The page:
Vaccine injury lawsuits pile up in U.S.

The Gardasil vaccine has been linked to myriad adverse events worldwide. Some of the signature impacts observed following HPV vaccination include permanently disabling autoimmune and neurological conditions, such as postural orthostatic tachycardia syndrome, or POTS, fibromyalgia and myalgic encephalomyelitis/chronic fatigue syndrome.

A new study in the journal Vaccine found that adolescent girls who received the quadrivalent vaccine were more likely to develop several different types of autoimmune diseases than their unvaccinated counterparts in the year following vaccination.

The girls in the study were 4.4 times more likely to develop rheumatoid arthritis, 2.76 times more likely to develop juvenile idiopathic arthritis, 2.86 times more likely to develop thyrotoxicosis and 2.54 times more likely to develop idiopathic thrombocytopenic purpura.

This study adds to a large body of peer-reviewed scientific literature from the U.S., Australia, Denmark and Sweden, France, Japan, and Colombia and statistics published by public health agencies in each of these countries demonstrating plausible associations between HPV vaccination and autoimmune conditions.

Despite the widespread evidence of injuries associated with the vaccine, Merck continues to market it as “safe and effective.”

However, the company faces nearly 200 complaints in the federal court system alleging that the HPV vaccine caused debilitating autoimmune complications.

The lawsuits allege the drugmaker fast-tracked Gardasil through the U.S. Food and Drug Administration’s (FDA) approval process and deceptively conducted clinical trials to mask serious side effects and exaggerate the vaccine’s effectiveness.

Many of the lawsuits were consolidated into multidistrict litigation. A single federal judge in North Carolina will hear 16 cases from the larger pool of lawsuits pending. They will serve as a series of “bellwether trials,” the outcome of which will shape the process for the growing number of claims brought against Merck for Gardasil-related injuries.

The consolidation order allows Gardasil lawsuits filed throughout the country to move into coordinated discovery and pretrial proceedings.

Discovery is ongoing and the cases will likely be heard early next year.

Gardasil’s long-growing market

Gardasil markets its products to adolescents and adults through age 45 to protect against HPV-related cancers, although Merck’s clinical trials for Gardasil tested only whether the vaccine suppressed the targeted strains of HPV — not if the vaccine protected against cancer.

HPV is the most common sexually transmitted infection in the U.S. Most people will get the infection at some point in their lives, but 90% of infections clear on their own with no residual health consequences on clinical follow-up.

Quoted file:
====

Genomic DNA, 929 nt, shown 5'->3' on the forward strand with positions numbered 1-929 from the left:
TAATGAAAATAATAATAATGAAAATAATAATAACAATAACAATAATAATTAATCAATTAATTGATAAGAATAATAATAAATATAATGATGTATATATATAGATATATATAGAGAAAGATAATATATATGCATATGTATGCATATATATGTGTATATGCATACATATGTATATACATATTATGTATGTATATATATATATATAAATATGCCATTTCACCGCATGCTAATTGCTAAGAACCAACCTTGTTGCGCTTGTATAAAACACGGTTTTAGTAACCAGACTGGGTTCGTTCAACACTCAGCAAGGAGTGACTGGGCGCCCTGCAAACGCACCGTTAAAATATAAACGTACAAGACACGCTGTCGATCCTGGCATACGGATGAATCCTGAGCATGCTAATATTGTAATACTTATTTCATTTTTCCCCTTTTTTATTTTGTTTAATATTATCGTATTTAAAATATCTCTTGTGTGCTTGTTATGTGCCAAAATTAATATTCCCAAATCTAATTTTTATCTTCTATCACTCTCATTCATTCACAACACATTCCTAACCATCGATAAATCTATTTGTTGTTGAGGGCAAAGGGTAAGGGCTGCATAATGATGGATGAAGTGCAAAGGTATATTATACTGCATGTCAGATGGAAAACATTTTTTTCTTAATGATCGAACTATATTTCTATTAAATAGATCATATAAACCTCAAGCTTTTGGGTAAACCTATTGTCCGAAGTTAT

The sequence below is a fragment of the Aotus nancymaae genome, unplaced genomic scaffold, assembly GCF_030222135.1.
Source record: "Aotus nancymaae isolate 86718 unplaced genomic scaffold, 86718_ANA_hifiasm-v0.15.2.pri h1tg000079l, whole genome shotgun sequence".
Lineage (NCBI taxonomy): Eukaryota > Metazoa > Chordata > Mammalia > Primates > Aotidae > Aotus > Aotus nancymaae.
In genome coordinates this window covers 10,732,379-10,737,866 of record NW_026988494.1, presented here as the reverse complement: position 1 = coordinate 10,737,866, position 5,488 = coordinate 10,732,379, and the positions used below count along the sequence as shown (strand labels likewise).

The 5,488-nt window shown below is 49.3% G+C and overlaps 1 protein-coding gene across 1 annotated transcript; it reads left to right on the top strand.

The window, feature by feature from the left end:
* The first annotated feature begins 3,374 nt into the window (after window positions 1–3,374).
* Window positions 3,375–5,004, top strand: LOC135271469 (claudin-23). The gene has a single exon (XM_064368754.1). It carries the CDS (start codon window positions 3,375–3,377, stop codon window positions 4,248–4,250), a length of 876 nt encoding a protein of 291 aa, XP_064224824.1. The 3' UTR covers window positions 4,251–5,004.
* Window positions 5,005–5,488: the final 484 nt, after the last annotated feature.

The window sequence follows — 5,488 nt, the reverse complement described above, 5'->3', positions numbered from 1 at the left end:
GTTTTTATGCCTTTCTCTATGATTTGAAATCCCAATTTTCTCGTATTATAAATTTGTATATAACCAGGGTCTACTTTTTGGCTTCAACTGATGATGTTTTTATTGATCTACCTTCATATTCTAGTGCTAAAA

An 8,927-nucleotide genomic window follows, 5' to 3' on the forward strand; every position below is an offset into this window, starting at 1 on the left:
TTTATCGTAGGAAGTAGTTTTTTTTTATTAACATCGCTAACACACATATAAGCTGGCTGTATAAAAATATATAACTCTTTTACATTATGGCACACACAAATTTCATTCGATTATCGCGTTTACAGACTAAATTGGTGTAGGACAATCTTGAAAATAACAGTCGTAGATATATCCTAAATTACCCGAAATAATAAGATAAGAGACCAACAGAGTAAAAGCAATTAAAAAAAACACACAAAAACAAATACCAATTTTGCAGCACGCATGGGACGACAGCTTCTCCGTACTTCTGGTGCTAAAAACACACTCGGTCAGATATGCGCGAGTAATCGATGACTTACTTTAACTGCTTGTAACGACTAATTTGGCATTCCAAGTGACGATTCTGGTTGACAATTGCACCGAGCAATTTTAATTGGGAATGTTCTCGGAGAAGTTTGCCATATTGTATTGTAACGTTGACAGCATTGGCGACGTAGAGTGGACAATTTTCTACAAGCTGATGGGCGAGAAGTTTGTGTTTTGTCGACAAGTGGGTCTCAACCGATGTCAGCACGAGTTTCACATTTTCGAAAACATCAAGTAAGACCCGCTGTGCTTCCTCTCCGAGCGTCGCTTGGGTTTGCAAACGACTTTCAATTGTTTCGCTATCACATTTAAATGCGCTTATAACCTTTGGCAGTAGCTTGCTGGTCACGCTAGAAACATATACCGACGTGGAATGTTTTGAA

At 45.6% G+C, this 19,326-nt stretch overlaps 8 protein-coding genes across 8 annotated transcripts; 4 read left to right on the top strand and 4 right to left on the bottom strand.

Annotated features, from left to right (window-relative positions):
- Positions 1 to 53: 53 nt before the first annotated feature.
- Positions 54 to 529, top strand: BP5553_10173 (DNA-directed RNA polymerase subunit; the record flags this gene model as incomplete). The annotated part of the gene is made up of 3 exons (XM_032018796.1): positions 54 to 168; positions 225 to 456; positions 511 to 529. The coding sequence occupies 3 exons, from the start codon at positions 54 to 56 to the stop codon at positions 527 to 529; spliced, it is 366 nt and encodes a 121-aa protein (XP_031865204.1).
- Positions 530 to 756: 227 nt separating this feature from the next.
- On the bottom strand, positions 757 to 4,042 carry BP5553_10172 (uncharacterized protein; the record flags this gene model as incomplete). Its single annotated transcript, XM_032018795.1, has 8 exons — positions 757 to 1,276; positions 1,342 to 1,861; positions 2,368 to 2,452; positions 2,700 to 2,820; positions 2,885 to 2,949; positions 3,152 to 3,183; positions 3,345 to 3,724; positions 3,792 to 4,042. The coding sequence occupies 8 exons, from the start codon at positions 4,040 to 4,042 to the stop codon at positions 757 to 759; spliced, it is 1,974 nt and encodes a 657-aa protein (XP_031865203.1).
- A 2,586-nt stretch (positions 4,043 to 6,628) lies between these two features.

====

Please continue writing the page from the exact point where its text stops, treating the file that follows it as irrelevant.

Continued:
Cervical cancer is the cancer most commonly associated with certain types of high-risk HPV infections, which can cause cervical cell abnormalities.

However, HPV infection is not the sole risk factor for cervical cancer. It is thought to be one factor that works in combination with other exposures to several environmental or immunological inflammatory mechanisms.

Regular pap screening has been found to reduce by at least 80% the incidence of and mortality from cervical cancer among women.

Merck’s Gardasil was first licensed in 2006 for use in girls and women ages 9-26 to prevent four high-risk strains of HPV.

The FDA in 2009 expanded the license for use in males ages 9-26 for the prevention of genital warts. In 2011, the CDC’s Advisory Committee on Immunization Practices recommended it for routine use in boys.

In 2014, the FDA approved Gardasil 9, designed to protect against 9 HPV strains, for use in the prevention of HPV-related cervical, vaginal and vulvar cancers in females and HPV-related anogenital lesions and anal cancers in males and females.

The agency also expanded the recommended age range to ages 9-45 — for males and females.

In June 2020, the FDA added the prevention of oropharyngeal and other head and neck cancers to the list of indications for the HPV vaccine under the “accelerated approval licensure pathway.”

Among U.S. adolescents ages 13-17, 76.0% received one or more doses of Gardasil in 2022 and 62.6% had received the entire vaccine series, which is still below the U.S. public health agencies’ goal of vaccinating at least 80% of adolescents with Gardasil by 2030.

According to the WHO, 21% of girls globally had received one dose of the HPV vaccine in 2022, versus 16% in 2021 and 6% of males had received one dose.